Help the BeeBot robot reach its flower. How far did the BeeBot travel?

The students also worked collaboratively in small groups to think critically and creatively about how they could add complexities to their grid map with structures or barriers that the BeeBot had to be programmed to move around. The students were extremely engaged in these learning opportunities. It was at this point that our school began investigating the types of robotics that would best suit each year stage within the school setting. For ES1 we decided the BlueBots would enable students to consolidate skills already learnt but would add an extra element of challenge with connecting the BlueBot via the iPad and BlueBot app. Mapping that not only encouraged problem solving skills but enhanced opportunities for further developing communication and language skills.

 

Coding can also happen without using the actual BlueBot.

During developmental play the students were given the opportunity to code using the key arrow cards and help Rosie find her way home. The students were given picture cards to assist in the retelling of the story together with the actual book “Rosie’s Walk” by Pat Hutchins.               

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Adding the direction cards to show how Rosie can move along the map to get home.

The cards enabled the students to plan a sequence of steps that they could alter and change as they communicated with each member of their group to achieve their goal. “Rosie’s Walk” combines reading, speaking and listening together with mathematical language and concepts about position.

This learning experience was followed by the students combining the cards with the robot. They had to transfer  the sequence of the cards to the BlueBot to see if their code was successful in getting their bee from one point on the map to the other. This is still a skill they are currently working on and the opportunities these failures and successes present are invaluable for building resilience and problem solving.

We are also incorporating coding and BlueBots with our Science and Technology unit “On the Move” where the students are solving the driving question:

How can you design a map that helps the BlueBot move around, stopping at a minimum of 4 stations to learn how objects move and get to his school on time?

The students are working in small groups and began by firstly communicating their ideas and referring to a blank grid map. Then after communicating they began working collaboratively to record their ideas on the maps. There was a lot of innovative, creative and critical thinking happening. Some groups needed support with allocating roles and responsibilities. This is the first draft and our next lesson will begin with each group presenting their draft to the class for some peer feedback.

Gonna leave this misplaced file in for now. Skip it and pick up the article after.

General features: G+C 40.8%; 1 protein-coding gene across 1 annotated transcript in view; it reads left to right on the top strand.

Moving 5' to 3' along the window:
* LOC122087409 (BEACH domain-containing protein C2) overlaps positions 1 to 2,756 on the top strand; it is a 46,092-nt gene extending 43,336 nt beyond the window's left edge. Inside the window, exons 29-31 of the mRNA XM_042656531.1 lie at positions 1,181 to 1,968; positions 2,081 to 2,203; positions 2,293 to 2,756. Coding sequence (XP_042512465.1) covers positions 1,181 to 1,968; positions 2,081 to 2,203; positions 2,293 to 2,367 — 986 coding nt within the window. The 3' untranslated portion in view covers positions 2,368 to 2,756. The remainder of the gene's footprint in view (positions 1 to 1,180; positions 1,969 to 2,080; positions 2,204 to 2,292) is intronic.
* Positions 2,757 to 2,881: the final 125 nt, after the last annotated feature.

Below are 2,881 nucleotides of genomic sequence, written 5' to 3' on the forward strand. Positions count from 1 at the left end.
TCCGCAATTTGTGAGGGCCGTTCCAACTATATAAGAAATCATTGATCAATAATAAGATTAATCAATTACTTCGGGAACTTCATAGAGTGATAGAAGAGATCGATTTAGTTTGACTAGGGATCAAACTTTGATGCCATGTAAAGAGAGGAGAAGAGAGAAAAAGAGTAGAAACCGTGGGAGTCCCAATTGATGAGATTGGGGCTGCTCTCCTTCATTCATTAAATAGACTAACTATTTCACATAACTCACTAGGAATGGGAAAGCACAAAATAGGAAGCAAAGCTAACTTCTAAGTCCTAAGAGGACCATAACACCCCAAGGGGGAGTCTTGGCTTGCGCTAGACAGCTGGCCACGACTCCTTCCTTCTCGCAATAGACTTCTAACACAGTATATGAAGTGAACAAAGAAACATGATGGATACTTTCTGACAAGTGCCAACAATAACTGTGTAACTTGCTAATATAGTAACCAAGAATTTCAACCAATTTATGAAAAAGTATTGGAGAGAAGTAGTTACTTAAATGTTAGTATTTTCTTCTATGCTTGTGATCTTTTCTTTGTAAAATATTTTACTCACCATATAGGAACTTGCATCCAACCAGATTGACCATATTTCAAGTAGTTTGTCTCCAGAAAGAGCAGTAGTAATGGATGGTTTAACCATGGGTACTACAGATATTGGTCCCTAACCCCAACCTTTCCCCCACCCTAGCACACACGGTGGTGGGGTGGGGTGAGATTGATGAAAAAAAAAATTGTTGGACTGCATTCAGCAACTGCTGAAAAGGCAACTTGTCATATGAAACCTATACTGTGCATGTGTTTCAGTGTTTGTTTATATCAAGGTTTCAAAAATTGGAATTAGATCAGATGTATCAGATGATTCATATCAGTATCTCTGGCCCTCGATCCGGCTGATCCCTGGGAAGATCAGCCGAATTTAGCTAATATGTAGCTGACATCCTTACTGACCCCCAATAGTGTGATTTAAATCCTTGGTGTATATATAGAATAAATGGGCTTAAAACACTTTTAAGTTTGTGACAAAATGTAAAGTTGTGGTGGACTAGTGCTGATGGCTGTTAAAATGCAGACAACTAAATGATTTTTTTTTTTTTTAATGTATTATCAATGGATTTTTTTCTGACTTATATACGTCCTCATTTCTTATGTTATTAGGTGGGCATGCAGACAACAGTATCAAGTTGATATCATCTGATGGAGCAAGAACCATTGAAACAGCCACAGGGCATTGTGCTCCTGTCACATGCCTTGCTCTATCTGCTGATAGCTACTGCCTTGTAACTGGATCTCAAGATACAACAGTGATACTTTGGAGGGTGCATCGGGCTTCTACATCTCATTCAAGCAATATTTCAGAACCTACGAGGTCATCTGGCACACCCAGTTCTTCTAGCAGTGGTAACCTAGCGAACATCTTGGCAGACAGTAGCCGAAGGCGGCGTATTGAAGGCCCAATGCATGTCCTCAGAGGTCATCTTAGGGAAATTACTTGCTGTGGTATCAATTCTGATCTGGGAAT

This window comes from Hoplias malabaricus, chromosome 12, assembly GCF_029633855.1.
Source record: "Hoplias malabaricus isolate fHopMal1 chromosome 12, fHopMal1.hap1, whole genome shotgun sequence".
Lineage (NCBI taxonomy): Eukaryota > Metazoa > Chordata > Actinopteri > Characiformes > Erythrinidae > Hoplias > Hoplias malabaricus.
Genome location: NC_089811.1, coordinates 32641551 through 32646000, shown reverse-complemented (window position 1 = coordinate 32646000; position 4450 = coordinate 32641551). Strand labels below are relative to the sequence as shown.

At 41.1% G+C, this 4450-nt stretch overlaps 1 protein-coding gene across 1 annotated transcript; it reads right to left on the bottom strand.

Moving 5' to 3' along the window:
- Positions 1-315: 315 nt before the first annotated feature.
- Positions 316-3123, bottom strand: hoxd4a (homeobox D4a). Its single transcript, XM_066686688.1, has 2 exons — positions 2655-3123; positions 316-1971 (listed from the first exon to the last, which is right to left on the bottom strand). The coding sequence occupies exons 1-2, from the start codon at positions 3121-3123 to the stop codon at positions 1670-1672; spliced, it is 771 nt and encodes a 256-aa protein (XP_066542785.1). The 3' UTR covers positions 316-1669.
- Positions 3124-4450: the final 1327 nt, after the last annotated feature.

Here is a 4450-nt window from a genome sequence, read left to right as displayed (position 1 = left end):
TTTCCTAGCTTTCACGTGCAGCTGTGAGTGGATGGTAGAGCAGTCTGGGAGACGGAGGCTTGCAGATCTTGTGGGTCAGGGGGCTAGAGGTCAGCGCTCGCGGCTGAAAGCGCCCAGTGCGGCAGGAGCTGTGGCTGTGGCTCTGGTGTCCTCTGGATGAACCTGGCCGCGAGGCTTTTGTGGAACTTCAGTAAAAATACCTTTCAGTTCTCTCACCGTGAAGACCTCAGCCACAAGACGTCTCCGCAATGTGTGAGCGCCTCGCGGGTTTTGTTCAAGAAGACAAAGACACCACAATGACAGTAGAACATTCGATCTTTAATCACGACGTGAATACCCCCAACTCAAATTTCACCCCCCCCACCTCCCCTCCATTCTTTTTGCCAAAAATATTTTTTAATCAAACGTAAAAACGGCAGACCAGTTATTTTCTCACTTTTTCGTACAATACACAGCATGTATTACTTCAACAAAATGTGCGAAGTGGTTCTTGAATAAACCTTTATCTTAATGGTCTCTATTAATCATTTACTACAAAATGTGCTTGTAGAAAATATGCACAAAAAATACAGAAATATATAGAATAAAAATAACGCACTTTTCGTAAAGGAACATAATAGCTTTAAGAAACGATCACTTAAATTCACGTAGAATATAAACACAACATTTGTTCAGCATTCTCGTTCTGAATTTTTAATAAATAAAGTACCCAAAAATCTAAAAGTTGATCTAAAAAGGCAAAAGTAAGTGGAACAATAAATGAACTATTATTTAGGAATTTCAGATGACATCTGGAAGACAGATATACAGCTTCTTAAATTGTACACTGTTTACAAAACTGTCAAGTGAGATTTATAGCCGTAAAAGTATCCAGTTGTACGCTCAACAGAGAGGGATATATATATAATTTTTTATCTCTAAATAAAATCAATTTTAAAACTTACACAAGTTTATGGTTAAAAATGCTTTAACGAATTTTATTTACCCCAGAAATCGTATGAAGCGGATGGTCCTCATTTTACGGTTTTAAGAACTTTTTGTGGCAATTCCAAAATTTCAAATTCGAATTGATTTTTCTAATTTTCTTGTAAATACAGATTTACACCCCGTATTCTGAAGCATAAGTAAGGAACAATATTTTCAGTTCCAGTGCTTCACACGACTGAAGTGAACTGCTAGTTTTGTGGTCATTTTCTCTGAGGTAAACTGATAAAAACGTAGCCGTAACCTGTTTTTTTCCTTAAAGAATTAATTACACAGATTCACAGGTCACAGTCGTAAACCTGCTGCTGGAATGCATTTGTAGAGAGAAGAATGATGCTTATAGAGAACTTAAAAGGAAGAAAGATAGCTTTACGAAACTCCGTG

Learning really does equal infinite possibilities……….FUN, EXPLORING and PLAY! 

 

Sharing, reflecting and leading in ES1.

As we near the end of Term 3 its time to pause and take a moment to reflect and share the importance of giving students the opportunities to voice what they have discovered about themselves as “learners”. At my school this year instead of the traditional parent teacher interviews, we explored and implemented student led conferences.

There were lots of questions and hard thinking about what that might look like across all stages of learning………and for me, especially ES1. The first step was to match the 6 pillars, with the stage outcomes and learning tasks that the students had worked on during Semester One of this year. Then an integral part was having picture cues that allowed the students to stop and reflect how they were progressing with their overall efforts and learning.

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It was important to use student friendly language such as “I can” statements that enabled the students to firstly reflect and then evaluate how they felt they had  achieved within that outcome/pillar. They then had to prove that their choice of faces were correct by providing evidence either through their actions, verbal responses and their recorded work (assessment tasks as well as KLA work books). After completing the self-evaluation sheets each child had 3 strengths and 1 area to work on highlighted and ready to be presented to their parents during their student led conference.

Parents attended an information night prior to booking in for the student led conferences so that they understood the process, what to expect and how best to support their child during the conference……..a new beginning for families!